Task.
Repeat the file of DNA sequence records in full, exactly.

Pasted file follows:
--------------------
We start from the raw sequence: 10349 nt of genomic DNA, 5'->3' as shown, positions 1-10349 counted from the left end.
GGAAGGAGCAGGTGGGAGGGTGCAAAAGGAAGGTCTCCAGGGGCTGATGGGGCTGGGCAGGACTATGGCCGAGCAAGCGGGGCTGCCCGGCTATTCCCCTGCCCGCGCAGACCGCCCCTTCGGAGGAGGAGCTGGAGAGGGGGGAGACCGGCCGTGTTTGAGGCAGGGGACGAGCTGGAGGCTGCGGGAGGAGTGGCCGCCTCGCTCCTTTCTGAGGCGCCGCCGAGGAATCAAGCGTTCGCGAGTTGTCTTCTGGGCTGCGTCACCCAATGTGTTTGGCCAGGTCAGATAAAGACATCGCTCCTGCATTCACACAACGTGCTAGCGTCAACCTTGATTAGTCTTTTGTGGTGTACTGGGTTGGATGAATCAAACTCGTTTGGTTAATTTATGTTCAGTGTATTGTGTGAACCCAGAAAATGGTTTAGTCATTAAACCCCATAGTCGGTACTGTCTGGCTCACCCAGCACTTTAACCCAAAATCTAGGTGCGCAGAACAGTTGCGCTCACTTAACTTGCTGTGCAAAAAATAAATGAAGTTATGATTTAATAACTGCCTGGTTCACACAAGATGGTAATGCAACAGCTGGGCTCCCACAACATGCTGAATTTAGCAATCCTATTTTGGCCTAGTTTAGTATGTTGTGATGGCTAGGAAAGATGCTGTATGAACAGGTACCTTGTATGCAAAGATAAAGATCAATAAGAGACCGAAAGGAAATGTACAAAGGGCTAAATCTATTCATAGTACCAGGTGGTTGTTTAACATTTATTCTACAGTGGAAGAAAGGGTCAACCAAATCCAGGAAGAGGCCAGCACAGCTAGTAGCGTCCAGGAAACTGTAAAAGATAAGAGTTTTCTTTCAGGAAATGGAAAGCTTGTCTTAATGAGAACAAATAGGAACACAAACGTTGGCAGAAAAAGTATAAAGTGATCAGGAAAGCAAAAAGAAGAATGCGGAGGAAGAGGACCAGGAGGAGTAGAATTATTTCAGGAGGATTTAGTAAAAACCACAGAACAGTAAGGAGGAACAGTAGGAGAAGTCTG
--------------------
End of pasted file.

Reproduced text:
We start from the raw sequence: 10349 nt of genomic DNA, 5'->3' as shown, positions 1-10349 counted from the left end.
GGAAGGAGCAGGTGGGAGGGTGCAAAAGGAAGGTCTCCAGGGGCTGATGGGGCTGGGCAGGACTATGGCCGAGCAAGCGGGGCTGCCCGGCTATTCCCCTGCCCGCGCAGACCGCCCCTTCGGAGGAGGAGCTGGAGAGGGGGGAGACCGGCCGTGTTTGAGGCAGGGGACGAGCTGGAGGCTGCGGGAGGAGTGGCCGCCTCGCTCCTTTCTGAGGCGCCGCCGAGGAATCAAGCGTTCGCGAGTTGTCTTCTGGGCTGCGTCACCCAATGTGTTTGGCCAGGTCAGATAAAGACATCGCTCCTGCATTCACACAACGTGCTAGCGTCAACCTTGATTAGTCTTTTGTGGTGTACTGGGTTGGATGAATCAAACTCGTTTGGTTAATTTATGTTCAGTGTATTGTGTGAACCCAGAAAATGGTTTAGTCATTAAACCCCATAGTCGGTACTGTCTGGCTCACCCAGCACTTTAACCCAAAATCTAGGTGCGCAGAACAGTTGCGCTCACTTAACTTGCTGTGCAAAAAATAAATGAAGTTATGATTTAATAACTGCCTGGTTCACACAAGATGGTAATGCAACAGCTGGGCTCCCACAACATGCTGAATTTAGCAATCCTATTTTGGCCTAGTTTAGTATGTTGTGATGGCTAGGAAAGATGCTGTATGAACAGGTACCTTGTATGCAAAGATAAAGATCAATAAGAGACCGAAAGGAAATGTACAAAGGGCTAAATCTATTCATAGTACCAGGTGGTTGTTTAACATTTATTCTACAGTGGAAGAAAGGGTCAACCAAATCCAGGAAGAGGCCAGCACAGCTAGTAGCGTCCAGGAAACTGTAAAAGATAAGAGTTTTCTTTCAGGAAATGGAAAGCTTGTCTTAATGAGAACAAATAGGAACACAAACGTTGGCAGAAAAAGTATAAAGTGATCAGGAAAGCAAAAAGAAGAATGCGGAGGAAGAGGACCAGGAGGAGTAGAATTATTTCAGGAGGATTTAGTAAAAACCACAGAACAGTAAGGAGGAACAGTAGGAGAAGTCTG